3. Would I rather have that player, or the best available player of a different position?

Break it down for yourself. You don’t need 20 different scenarios and comparisons going through your head. Prioritize between players as your pick approaches and reduce the debate to 2-3 players max as you go on the clock.

Drafting from the #4 or #5

First Round (1.04/1.05)

There’s 4 top RBs going at the top of most drafts. Gurley, Bell, Elliot and David Johnson. You probably want whichever falls to you. If you are at 5 and all of them go, you need to know who you want ahead of time. There’s some solid RBs coming back to you in the 2nd, but if you aren’t comfortable with them as your RB1 you may need to pass on Antonio Brown or another WR. In PPR I’m taking Kamara 5th.

Second Round (2.08/2.09)

This is a spot that you can really just take whatever the best option falls to you, particularly if you take a RB in the 1st. This is why I would advise not taking a receiver in the early 1st round because it severely limits your options in the 2nd and 3rd. You can survive taking a WR in the 3rd if you go two RBs first. You can even get two great WR2s around your 2/3 turn. But if you don’t have a RB already you will be really pressured to take one with your 2nd even when some great WR1s are still there. Don’t put yourself in a corner.

It’s doubtful that receivers like Adams and Keenan Allen make it back to you, but AJ Green has been falling this far with Mike Evans and TY Hilton likely available too.

The running backs are going off quickly this year but if Christian McCaffrey falls to your pick I know I wouldn’t be able to pass him up. Otherwise, it’s options like Freeman, Mixon, Howard, and Mckinnon.

Third Round (3.04/3.05)

Gronkowski is usually going before now and then Kelce right at or after your picks. You’ll want to make up your mind ahead of time about TE, whether you want to reach for Gronk last round or be open to taking whichever falls to you in the 3rd. I would definitely consider Kelce here if he fell.

If you went RB heavy in the first two rounds then you are in luck, there is quite a nice grouping of receivers here that are all on the edge of being WR1s. Mike Evans, Hilton and Diggs probably didn’t fall, but Thielen, Fitzgerald, Baldwin, Tyreek and Amari Cooper are all likely here. Know who your favorite in these tiers is.

If you want to take a RB here there’s a chance Mckinnon has fallen with his calf strain news, and McCoy is falling as well with his legal questions. Both could end up being great values, but of course come with risk. Collins, Henry, and later ADP backs are a bit of a reach here, but up to you and they and much of the next tier probably won’t make it back. So if you need a RB you may want to take your favorite one left regardless, because there’s a bit of a gap until the next grouping.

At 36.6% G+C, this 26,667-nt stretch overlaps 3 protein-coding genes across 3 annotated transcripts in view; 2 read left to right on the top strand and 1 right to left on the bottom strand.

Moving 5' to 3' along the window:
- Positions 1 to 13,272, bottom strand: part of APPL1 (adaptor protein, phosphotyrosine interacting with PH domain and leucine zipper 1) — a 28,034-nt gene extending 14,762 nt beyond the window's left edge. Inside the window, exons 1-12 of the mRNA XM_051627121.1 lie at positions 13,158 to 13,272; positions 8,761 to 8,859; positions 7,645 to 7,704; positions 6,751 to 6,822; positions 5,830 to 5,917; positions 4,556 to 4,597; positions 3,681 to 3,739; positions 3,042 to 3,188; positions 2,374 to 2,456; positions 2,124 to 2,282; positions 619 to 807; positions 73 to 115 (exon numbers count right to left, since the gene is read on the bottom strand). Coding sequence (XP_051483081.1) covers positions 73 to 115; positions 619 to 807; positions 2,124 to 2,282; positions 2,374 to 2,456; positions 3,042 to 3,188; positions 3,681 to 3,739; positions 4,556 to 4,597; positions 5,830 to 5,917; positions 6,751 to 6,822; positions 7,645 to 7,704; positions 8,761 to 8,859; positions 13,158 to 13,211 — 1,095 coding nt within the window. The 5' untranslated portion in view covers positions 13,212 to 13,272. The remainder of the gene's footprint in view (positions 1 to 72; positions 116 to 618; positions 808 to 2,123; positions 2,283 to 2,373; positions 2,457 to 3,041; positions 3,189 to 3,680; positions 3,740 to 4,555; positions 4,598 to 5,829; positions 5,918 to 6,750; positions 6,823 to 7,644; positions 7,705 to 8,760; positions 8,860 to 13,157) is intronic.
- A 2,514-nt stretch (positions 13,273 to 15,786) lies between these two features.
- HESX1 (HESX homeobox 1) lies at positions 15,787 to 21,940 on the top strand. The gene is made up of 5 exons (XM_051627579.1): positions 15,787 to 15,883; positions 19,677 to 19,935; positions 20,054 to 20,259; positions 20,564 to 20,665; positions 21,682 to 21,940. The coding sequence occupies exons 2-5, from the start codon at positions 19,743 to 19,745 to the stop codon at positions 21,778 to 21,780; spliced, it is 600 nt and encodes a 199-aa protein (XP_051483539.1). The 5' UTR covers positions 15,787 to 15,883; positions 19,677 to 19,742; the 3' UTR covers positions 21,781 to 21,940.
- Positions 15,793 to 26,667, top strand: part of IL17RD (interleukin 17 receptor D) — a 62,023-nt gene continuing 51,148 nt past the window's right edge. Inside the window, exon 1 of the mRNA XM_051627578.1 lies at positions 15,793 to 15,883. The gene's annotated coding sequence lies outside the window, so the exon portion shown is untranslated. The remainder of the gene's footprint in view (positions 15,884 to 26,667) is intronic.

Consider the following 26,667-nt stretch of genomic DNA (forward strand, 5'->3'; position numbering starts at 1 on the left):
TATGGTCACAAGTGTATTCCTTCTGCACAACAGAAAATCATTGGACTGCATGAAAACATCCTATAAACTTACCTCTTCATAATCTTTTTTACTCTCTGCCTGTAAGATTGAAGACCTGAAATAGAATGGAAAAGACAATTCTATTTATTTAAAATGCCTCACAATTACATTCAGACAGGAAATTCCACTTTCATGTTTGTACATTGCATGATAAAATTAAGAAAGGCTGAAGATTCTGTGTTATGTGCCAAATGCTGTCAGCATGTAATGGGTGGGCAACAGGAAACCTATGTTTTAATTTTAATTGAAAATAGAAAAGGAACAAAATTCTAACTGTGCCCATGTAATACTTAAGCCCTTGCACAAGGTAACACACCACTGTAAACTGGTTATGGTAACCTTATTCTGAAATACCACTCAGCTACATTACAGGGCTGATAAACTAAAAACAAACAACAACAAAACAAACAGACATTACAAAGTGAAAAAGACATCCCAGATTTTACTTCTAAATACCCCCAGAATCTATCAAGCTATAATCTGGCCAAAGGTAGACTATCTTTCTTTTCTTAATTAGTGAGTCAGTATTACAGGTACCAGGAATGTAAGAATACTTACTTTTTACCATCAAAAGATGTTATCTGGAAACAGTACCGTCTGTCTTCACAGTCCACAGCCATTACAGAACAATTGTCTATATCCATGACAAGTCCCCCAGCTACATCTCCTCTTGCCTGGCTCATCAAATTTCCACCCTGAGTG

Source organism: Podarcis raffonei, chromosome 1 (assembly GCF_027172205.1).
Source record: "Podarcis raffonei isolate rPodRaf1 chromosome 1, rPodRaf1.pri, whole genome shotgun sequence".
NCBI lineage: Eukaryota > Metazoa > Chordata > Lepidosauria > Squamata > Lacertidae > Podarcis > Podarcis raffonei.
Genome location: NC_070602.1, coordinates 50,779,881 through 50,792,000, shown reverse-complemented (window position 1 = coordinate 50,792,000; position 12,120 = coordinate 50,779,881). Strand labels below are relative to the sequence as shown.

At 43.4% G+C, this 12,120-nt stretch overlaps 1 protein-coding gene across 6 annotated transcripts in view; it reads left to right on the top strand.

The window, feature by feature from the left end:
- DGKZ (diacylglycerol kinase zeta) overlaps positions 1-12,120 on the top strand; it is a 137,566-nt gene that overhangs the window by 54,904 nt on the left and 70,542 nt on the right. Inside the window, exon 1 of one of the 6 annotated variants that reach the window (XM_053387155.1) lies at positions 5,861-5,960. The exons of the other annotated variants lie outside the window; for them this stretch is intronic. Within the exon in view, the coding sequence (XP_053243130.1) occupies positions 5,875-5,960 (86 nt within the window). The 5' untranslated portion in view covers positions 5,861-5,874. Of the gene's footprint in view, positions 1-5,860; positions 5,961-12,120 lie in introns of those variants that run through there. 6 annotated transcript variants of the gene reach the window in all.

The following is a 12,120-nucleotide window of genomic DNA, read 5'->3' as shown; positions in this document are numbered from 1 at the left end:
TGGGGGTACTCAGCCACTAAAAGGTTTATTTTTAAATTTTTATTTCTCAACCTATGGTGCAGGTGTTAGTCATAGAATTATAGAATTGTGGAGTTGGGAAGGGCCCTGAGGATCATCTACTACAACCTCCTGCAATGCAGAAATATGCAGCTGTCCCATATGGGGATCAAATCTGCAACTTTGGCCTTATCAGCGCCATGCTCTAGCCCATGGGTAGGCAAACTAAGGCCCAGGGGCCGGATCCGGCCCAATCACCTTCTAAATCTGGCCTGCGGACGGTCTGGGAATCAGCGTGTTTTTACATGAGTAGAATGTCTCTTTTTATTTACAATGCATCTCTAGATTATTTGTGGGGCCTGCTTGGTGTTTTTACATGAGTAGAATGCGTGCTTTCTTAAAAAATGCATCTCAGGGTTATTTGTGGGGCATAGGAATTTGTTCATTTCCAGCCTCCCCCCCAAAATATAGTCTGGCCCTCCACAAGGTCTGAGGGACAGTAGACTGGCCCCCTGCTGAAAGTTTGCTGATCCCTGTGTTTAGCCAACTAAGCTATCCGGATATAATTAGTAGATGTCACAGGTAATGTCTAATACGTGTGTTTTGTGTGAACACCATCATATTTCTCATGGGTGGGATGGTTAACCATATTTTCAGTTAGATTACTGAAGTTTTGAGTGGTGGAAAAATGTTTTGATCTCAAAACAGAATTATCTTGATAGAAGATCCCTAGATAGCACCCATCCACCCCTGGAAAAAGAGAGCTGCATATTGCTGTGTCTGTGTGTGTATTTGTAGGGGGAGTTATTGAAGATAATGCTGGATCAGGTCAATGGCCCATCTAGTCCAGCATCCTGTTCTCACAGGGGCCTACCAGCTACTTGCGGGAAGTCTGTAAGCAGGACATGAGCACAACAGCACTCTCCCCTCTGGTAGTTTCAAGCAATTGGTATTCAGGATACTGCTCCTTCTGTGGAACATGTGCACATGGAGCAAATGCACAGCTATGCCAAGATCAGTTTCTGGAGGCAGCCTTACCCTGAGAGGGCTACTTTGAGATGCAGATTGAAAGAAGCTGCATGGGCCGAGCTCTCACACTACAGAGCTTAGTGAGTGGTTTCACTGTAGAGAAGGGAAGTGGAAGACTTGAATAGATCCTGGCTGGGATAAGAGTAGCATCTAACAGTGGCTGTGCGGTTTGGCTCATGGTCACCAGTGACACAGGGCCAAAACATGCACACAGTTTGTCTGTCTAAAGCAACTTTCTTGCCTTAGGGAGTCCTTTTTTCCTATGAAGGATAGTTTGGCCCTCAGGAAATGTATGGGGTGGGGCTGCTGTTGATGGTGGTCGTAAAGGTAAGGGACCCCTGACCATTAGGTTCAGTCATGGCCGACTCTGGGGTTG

Fourth round (4.08/4.09)

There’s a chance Lamar Miller fell to you if you wanted a RB, but people are starting to realize Foreman will be on PUP and Miller is a steal. Otherwise I hope you are good at RB because it’s pretty bare here. Ingram may be an option, so do your thinking on him now, not while you’re on the clock. Otherwise you are going to have to reach into the 5th round ADP backs for Burkhead, Dion Lewis and Kerryon. 

There are more great WR2 options here. There’s so many that you may wish you’d taken 2-3 RBs already. Just saying. Demaryius has stability and upside with a competent QB, Juju is a great value by my projections at this point, especially if Antonio Brown has nagging injuries, and Golden Tate, Allen Robinson, Chris Hogan and Brandin Cooks are no slouches either. Tate could easily be the best of them all.

Zach Ertz is usually gone by now, but if not he’s the safest TE3 option and there’s a big gap again until the next TEs I’d be willing to take. I have been conservative on Ertz this year, but all these injuries to receivers may end up justifying a higher pick for him than I was willing before.

You may see QBs start to be taken this round. I’m not even going to be diplomatic about this: Just don’t draft a QB yet. You can think about it in the 8th.

This is where knowing the position composition of the team(s) behind you can come in handy. Most owners will want to come out of the 5th with one of the following:
If the Turn and Whiplash teams already have an imbalance after their first 3 rounds you can make a safe bet what they will be taking on the Turn. If they have a TE already, they aren’t taking one. If they only have one RB they will be taking at least one more, and so on. Use this to your advantage. Be aware

Fifth Round (5.04/5.05)